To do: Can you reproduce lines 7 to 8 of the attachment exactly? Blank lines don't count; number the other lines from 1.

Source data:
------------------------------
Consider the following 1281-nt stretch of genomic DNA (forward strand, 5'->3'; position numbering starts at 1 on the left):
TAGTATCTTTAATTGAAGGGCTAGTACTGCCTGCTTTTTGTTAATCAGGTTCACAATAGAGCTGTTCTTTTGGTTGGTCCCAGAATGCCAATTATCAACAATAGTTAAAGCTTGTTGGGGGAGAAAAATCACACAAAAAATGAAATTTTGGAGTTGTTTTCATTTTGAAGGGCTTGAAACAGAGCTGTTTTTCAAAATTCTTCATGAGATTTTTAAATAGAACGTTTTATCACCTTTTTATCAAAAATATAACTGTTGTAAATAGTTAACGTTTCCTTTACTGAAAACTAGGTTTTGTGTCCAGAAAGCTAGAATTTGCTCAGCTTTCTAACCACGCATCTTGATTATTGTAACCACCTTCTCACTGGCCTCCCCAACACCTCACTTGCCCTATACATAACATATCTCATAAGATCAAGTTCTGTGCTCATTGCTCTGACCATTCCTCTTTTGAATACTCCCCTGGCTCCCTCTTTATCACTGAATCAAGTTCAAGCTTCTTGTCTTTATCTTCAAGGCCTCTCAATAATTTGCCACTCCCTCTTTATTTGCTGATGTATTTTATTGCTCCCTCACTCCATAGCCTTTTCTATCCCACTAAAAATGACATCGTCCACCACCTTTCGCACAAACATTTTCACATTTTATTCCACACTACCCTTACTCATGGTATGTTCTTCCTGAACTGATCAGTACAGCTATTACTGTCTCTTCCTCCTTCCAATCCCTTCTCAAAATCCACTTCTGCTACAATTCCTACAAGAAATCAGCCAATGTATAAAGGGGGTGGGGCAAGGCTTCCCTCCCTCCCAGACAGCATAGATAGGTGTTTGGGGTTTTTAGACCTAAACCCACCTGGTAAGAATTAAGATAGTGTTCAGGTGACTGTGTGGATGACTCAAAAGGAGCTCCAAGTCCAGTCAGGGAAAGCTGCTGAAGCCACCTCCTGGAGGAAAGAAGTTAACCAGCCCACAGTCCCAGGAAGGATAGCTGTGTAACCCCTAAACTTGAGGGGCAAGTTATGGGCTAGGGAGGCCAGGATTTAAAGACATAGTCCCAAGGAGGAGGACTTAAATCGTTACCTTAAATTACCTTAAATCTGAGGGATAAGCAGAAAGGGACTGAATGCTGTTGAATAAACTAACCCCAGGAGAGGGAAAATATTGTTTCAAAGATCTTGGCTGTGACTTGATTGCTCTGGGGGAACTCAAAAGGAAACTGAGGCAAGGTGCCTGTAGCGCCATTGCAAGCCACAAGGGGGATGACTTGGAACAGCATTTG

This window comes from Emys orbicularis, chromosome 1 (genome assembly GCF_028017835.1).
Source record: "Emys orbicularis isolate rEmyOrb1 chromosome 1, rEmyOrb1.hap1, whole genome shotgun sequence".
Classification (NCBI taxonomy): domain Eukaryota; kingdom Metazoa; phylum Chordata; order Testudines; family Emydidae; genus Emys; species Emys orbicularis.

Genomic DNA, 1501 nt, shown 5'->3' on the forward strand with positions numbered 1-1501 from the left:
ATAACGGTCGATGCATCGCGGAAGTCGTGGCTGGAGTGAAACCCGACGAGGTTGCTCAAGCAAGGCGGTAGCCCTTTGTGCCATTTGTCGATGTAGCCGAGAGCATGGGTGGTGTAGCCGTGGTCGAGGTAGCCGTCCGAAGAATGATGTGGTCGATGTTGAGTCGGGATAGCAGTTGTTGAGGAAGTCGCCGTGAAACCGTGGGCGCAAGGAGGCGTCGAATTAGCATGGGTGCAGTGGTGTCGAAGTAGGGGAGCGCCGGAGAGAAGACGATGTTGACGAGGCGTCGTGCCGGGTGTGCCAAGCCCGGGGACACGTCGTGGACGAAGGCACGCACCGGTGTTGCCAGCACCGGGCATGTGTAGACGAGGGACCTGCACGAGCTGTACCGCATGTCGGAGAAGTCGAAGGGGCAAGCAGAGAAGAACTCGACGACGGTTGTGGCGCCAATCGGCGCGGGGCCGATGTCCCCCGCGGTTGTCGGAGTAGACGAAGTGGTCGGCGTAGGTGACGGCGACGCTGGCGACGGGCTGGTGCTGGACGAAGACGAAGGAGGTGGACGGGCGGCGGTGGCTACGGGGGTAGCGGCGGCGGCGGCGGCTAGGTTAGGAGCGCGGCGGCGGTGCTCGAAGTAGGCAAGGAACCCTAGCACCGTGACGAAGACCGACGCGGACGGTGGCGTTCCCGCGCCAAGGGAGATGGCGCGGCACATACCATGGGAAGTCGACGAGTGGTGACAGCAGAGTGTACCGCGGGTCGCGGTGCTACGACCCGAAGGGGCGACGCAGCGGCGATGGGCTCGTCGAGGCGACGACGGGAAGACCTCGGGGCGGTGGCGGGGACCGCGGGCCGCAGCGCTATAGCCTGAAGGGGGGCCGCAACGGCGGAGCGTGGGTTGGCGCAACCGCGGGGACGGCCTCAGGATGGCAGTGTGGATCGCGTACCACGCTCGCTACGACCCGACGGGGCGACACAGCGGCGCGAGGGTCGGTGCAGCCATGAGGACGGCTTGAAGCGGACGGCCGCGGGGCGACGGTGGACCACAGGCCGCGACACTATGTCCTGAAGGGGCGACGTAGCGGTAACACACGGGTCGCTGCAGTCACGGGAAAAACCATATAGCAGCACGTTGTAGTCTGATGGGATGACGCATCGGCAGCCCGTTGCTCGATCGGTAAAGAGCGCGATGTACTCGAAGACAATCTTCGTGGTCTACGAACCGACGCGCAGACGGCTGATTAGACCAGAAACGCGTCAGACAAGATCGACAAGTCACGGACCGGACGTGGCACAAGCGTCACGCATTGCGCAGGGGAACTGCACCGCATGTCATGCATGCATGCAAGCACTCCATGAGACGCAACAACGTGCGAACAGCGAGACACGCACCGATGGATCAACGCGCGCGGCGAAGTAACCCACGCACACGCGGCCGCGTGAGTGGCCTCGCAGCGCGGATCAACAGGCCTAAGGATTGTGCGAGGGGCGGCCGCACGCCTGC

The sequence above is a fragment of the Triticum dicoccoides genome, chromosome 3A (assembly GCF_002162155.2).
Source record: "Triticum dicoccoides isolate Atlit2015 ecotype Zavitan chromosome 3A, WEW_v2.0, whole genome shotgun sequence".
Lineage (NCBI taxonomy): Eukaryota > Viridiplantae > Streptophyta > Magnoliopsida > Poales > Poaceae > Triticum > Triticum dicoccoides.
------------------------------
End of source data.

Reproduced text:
ATAACGGTCGATGCATCGCGGAAGTCGTGGCTGGAGTGAAACCCGACGAGGTTGCTCAAGCAAGGCGGTAGCCCTTTGTGCCATTTGTCGATGTAGCCGAGAGCATGGGTGGTGTAGCCGTGGTCGAGGTAGCCGTCCGAAGAATGATGTGGTCGATGTTGAGTCGGGATAGCAGTTGTTGAGGAAGTCGCCGTGAAACCGTGGGCGCAAGGAGGCGTCGAATTAGCATGGGTGCAGTGGTGTCGAAGTAGGGGAGCGCCGGAGAGAAGACGATGTTGACGAGGCGTCGTGCCGGGTGTGCCAAGCCCGGGGACACGTCGTGGACGAAGGCACGCACCGGTGTTGCCAGCACCGGGCATGTGTAGACGAGGGACCTGCACGAGCTGTACCGCATGTCGGAGAAGTCGAAGGGGCAAGCAGAGAAGAACTCGACGACGGTTGTGGCGCCAATCGGCGCGGGGCCGATGTCCCCCGCGGTTGTCGGAGTAGACGAAGTGGTCGGCGTAGGTGACGGCGACGCTGGCGACGGGCTGGTGCTGGACGAAGACGAAGGAGGTGGACGGGCGGCGGTGGCTACGGGGGTAGCGGCGGCGGCGGCGGCTAGGTTAGGAGCGCGGCGGCGGTGCTCGAAGTAGGCAAGGAACCCTAGCACCGTGACGAAGACCGACGCGGACGGTGGCGTTCCCGCGCCAAGGGAGATGGCGCGGCACATACCATGGGAAGTCGACGAGTGGTGACAGCAGAGTGTACCGCGGGTCGCGGTGCTACGACCCGAAGGGGCGACGCAGCGGCGATGGGCTCGTCGAGGCGACGACGGGAAGACCTCGGGGCGGTGGCGGGGACCGCGGGCCGCAGCGCTATAGCCTGAAGGGGGGCCGCAACGGCGGAGCGTGGGTTGGCGCAACCGCGGGGACGGCCTCAGGATGGCAGTGTGGATCGCGTACCACGCTCGCTACGACCCGACGGGGCGACACAGCGGCGCGAGGGTCGGTGCAGCCATGAGGACGGCTTGAAGCGGACGGCCGCGGGGCGACGGTGGACCACAGGCCGCGACACTATGTCCTGAAGGGGCGACGTAGCGGTAACACACGGGTCGCTGCAGTCACGGGAAAAACCATATAGCAGCACGTTGTAGTCTGATGGGATGACGCATCGGCAGCCCGTTGCTCGATCGGTAAAGAGCGCGATGTACTCGAAGACAATCTTCGTGGTCTACGAACCGACGCGCAGACGGCTGATTAGACCAGAAACGCGTCAGACAAGATCGACAAGTCACGGACCGGACGTGGCACAAGCGTCACGCATTGCGCAGGGGAACTGCACCGCATGTCATGCATGCATGCAAGCACTCCATGAGACGCAACAACGTGCGAACAGCGAGACACGCACCGATGGATCAACGCGCGCGGCGAAGTAACCCACGCACACGCGGCCGCGTGAGTGGCCTCGCAGCGCGGATCAACAGGCCTAAGGATTGTGCGAGGGGCGGCCGCACGCCTGC

The sequence above is a fragment of the Triticum dicoccoides genome, chromosome 3A (assembly GCF_002162155.2).